Over the past decade, honey bees in the United States have experienced unprecedented declines. Scientists believe that these bee losses are caused by a variety of factors including pesticide exposure, loss of floral resources in the landscape due to intensification of agriculture, and infestation of hives by parasitic mites. For the past ten years, bee keepers have reported average losses of ~30% each winter with some bee keepers reporting upwards of 90% colony losses (Bee Informed Partnership). Although bee keepers can “replenish” their colonies to some extent by splitting the remaining healthy colonies into multiple hives, these losses are not sustainable in the long run for beekeepers or modern agriculture.
In Wisconsin, a number of crops depend on insect pollination in order to produce a crop, including apples, cranberries, pumpkins, cucumbers, cherries, and raspberries. Many growers of these crops bring in managed honey bees each year during bloom to ensure good pollination. With the decline in honey bees, however, growers are finding that managed hives are becoming more scarce and expensive. The good news is that wild, native bees are also good pollinators. In fact, more than half of all bee visits to apple blossoms are by wild bees! By using bee-friendly management practices, growers can encourage wild bee populations on their farm and rely less on honey bees.
In our current research project, we are working with Wisconsin apple growers to understand how one management practice influences wild bee behavior. Specifically, we are studying how understory mowing during bloom influences the rate at which wild bees visit apple blossoms and, as a result, effects fruit set. By mowing the understory, growers remove non-crop flowers such as dandelions. Dandelions in the understory could draw bees away from the apple blossoms leading to reduced fruit set. Alternatively, leaving the understory unmowed could make the orchard more attractive to wild bees, drawing them in from the surrounding landscape. So should apple growers mow the understory or not? Does mowing the flowers cause wild bees to visit apple blossoms more often, increasing fruit set? Or should growers leave the flowers in the understory in an attempt to draw more bees into the orchard from the surrounding landscape?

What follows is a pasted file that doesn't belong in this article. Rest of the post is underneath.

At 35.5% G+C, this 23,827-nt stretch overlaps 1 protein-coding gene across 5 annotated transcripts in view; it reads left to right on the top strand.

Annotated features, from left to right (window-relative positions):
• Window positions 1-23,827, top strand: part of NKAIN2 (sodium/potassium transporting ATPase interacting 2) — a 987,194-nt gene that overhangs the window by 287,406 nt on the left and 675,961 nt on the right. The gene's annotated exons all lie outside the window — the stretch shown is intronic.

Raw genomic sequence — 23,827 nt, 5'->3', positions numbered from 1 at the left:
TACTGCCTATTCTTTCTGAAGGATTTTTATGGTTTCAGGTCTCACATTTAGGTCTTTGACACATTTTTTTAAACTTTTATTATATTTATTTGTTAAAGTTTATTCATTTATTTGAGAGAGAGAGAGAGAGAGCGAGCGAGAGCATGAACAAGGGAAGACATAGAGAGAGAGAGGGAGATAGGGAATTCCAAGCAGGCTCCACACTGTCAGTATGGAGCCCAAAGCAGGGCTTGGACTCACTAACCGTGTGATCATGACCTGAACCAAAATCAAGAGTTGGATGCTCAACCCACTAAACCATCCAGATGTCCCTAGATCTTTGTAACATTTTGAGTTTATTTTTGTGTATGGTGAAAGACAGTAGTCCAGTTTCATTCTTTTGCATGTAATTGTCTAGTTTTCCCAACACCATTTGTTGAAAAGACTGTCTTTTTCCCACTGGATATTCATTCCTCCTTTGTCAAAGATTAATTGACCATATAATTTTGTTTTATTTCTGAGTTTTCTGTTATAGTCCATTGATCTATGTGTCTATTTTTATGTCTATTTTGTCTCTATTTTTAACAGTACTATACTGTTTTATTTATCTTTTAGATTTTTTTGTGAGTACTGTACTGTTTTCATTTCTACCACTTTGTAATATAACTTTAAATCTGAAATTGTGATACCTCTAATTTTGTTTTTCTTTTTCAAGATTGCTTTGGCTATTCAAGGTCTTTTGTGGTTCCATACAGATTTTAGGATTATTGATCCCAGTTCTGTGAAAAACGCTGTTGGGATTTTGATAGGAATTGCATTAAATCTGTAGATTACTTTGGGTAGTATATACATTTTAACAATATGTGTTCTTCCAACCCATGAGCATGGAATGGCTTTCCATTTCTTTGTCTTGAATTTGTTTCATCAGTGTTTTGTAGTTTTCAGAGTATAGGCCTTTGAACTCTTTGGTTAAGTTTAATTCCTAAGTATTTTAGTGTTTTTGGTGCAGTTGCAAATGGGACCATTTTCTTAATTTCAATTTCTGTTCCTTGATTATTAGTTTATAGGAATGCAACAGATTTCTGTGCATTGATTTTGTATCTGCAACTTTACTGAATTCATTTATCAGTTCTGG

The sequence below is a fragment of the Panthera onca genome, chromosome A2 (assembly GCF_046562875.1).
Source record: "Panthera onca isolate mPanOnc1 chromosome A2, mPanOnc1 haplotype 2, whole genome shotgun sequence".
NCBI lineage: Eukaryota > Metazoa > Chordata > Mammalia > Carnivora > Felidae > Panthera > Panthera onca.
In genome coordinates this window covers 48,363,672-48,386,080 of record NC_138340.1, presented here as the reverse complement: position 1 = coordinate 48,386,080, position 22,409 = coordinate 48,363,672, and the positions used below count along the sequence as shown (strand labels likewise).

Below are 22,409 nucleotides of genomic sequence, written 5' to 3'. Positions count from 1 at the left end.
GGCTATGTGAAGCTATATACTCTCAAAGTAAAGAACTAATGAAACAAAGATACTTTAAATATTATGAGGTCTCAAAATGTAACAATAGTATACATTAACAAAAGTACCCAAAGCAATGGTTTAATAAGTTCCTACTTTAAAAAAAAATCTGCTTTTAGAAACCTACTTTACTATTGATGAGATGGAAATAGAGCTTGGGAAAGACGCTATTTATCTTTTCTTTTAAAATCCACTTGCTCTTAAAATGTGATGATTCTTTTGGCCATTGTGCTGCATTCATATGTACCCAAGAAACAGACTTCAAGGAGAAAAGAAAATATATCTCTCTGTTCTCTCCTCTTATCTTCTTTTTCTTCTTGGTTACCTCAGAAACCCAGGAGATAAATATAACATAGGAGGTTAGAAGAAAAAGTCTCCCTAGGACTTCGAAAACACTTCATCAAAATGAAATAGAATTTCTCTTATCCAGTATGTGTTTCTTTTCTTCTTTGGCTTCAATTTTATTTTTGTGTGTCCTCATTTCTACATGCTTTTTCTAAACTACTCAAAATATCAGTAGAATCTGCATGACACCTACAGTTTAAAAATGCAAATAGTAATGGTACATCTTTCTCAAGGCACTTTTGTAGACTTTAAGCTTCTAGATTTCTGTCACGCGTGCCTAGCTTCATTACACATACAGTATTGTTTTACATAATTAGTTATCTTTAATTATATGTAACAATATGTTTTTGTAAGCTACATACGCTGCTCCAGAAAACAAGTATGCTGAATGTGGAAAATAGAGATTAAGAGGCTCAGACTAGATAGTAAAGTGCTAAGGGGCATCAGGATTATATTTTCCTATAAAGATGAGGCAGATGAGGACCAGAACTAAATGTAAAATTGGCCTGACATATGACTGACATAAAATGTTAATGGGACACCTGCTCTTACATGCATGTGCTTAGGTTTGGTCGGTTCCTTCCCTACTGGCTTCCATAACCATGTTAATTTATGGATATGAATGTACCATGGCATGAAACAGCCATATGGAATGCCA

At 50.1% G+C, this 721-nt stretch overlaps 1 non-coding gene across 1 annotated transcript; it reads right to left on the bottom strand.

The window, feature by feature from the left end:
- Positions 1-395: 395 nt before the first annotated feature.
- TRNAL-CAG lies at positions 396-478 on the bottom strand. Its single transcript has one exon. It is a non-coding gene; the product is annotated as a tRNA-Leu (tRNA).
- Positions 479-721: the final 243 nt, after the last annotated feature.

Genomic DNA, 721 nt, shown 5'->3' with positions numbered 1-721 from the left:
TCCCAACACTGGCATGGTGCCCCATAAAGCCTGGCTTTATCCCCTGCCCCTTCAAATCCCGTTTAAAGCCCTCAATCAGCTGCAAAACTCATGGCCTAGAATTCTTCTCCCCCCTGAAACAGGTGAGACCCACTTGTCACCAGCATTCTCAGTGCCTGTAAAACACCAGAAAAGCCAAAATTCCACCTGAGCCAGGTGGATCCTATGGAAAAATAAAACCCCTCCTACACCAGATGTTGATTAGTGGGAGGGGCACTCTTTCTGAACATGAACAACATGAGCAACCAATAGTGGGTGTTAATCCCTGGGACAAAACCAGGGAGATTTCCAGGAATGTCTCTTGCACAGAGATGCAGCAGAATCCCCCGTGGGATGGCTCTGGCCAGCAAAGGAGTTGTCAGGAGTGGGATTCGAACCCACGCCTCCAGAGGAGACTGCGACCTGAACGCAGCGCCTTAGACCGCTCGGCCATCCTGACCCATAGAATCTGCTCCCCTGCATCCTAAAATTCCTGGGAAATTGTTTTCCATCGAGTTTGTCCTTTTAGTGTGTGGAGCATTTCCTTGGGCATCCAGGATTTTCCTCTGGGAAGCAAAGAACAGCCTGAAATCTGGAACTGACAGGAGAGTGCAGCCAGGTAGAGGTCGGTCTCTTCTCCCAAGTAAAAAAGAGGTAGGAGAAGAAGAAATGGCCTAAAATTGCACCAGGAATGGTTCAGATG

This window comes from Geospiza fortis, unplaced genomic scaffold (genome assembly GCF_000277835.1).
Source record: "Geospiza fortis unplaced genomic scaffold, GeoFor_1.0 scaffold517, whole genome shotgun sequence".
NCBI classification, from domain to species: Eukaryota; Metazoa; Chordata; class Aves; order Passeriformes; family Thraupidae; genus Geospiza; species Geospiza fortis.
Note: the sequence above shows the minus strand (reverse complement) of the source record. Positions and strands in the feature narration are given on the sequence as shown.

In the first year of our study, we observed bees and measured fruit set at 19 apple orchards across southern Wisconsin. These orchards represented a wide diversity of operation scale, management practices, and production goals (e.g., fresh fruit, cider). The orchards ranged in size from 0.5 to 160 acres and included small scale, backyard orchards as well as huge production operations. Management practices included conventional, organic, and no-spray. Fifteen orchards had honey bees present during apple bloom while four did not. We also chose these orchards to span a range of different landscape types as previous research has shown that wild bees respond to habitat in the landscape. We visited each orchard four or five times over the course of the spring to meet growers, set up our study equipment, and collect data.
We found fewer bees on apple blossoms when dandelions were present in the understory (i.e. not mowed), although this trend may not be statistically significant (fig. 1). This pattern is likely due to bees being drawn away by the highly attractive dandelion flowers. The same trend was found in our fruit set data with slightly lower fruit set in areas where dandelions were present (fig. 2). Regardless of whether the difference in fruit set is statistically significant, the level of fruit set in both mowed and unmowed areas was greater than what apple growers aim to get for optimal fruit production (~10%). That means that, despite any differences in wild bee behavior when dandelions are present or absent, fruit set was more than sufficient for a good crop.
This fall and winter we will continue to analyze our data to determine whether the patterns we found are influenced by the presence/absence of honey bees or differences in habitat in the surrounding landscape. Next spring we will continue our research following similar methods to 2016. We look forward to being out in the orchards again.
Wild bee conservation: The Xerces Society for Invertebrate Conservation, www.xerces.org
Honey bee health: The Bee Informed Partnership, www.beeinformed.org
(research update originally published in Fresh Magazine)